97% of the surface of the Greenland ice sheet melted on July 12. Darker colours of pink indicate a higher probability of confirmed melting.

By Evan

Reading though the papers this morning, I came across an Associated Press article stating that 97% of the surface area of the Greenland Ice Sheet was melting in mid July. The melting started between July 8th and July 12th, the area that had melted had gone from 40% to 97%, the greatest extent ever measured since the advent of satellite measurements 30 years ago. By July 16, the heat wave that caused this event began to dissipate. A scientific outpost on top of the ice sheet reported temperatures rising above freezing for several hours.

Should we be alarmed? According to the press release, a melting event on this scale happens about every 150 years, with the last event happening in 1889. So, this kind of event is rare, but not unprecedented.  It is only if these sorts of events occur more frequently than once every 150 years or so that we should become concerned.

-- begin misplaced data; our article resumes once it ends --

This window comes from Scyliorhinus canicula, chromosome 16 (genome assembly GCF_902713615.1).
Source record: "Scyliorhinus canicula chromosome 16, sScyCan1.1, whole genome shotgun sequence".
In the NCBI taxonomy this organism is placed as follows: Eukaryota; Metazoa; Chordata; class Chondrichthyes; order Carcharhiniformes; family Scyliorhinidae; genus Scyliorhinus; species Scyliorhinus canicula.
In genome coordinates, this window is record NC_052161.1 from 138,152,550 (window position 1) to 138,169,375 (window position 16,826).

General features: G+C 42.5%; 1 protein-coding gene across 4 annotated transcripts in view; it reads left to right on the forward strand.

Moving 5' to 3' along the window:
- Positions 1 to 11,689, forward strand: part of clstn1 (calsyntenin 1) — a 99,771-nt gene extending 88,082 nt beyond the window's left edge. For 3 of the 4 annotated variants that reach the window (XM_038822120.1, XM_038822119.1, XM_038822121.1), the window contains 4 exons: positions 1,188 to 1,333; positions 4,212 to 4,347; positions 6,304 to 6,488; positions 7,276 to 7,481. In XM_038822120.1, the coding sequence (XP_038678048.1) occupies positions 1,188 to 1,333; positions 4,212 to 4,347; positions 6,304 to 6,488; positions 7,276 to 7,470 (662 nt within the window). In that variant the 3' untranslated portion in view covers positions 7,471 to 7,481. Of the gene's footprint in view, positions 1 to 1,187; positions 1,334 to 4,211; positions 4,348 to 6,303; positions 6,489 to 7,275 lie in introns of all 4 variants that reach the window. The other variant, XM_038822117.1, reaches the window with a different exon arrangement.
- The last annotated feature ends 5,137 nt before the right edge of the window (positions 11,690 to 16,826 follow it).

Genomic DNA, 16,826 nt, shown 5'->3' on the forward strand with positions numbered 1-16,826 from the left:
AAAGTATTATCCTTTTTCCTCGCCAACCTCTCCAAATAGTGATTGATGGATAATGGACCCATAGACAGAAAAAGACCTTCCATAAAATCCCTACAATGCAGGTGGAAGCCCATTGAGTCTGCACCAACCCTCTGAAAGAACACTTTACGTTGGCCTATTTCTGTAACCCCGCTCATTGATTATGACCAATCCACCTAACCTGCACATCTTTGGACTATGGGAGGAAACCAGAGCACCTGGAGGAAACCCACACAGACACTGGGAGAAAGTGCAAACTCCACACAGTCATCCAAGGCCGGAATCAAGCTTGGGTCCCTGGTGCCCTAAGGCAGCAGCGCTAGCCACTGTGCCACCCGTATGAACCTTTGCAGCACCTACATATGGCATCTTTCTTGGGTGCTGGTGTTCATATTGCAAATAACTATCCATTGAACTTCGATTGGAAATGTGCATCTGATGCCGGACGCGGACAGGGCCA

Yesterday, I attended the sea level change forum, where there was discussions on the amount of carbon dioxide needed to make the Greenland ice sheet stable. One of the speakers, Eelco Rohling, gave an estimate that at 450 PPM carbon dioxide concentration in the atmosphere, the entire Greenland ice sheet would become unstable, and prone to melting. So how will the melting of the Greenland ice sheet happen in this scenario?

As the Earth’s atmosphere attains higher CO2 levels, it is highly likely that these broad melting events will happen more often. As meltwater percolates down into the ice, it makes it weaker and warms it up. When the meltwater starts reaching the base of the ice sheet, it lowers the viscosity of the ice-ground interface, making it easier for the ice to flow. This causes the ice sheet to become thinner, as the ice flows out to the ocean and calves. As the surface of the ice sheet goes down, it increases the likelihood of more melting events, as the ice gets closer to the equilibrium line altitude. As you might guess, this would have a cascading effect, and the rate of ice sheet melting would increase. Given the size of the Greenland ice sheet, even with high levels of greenhouse gasses it would still take thousands of years for the entire ice sheet to melt.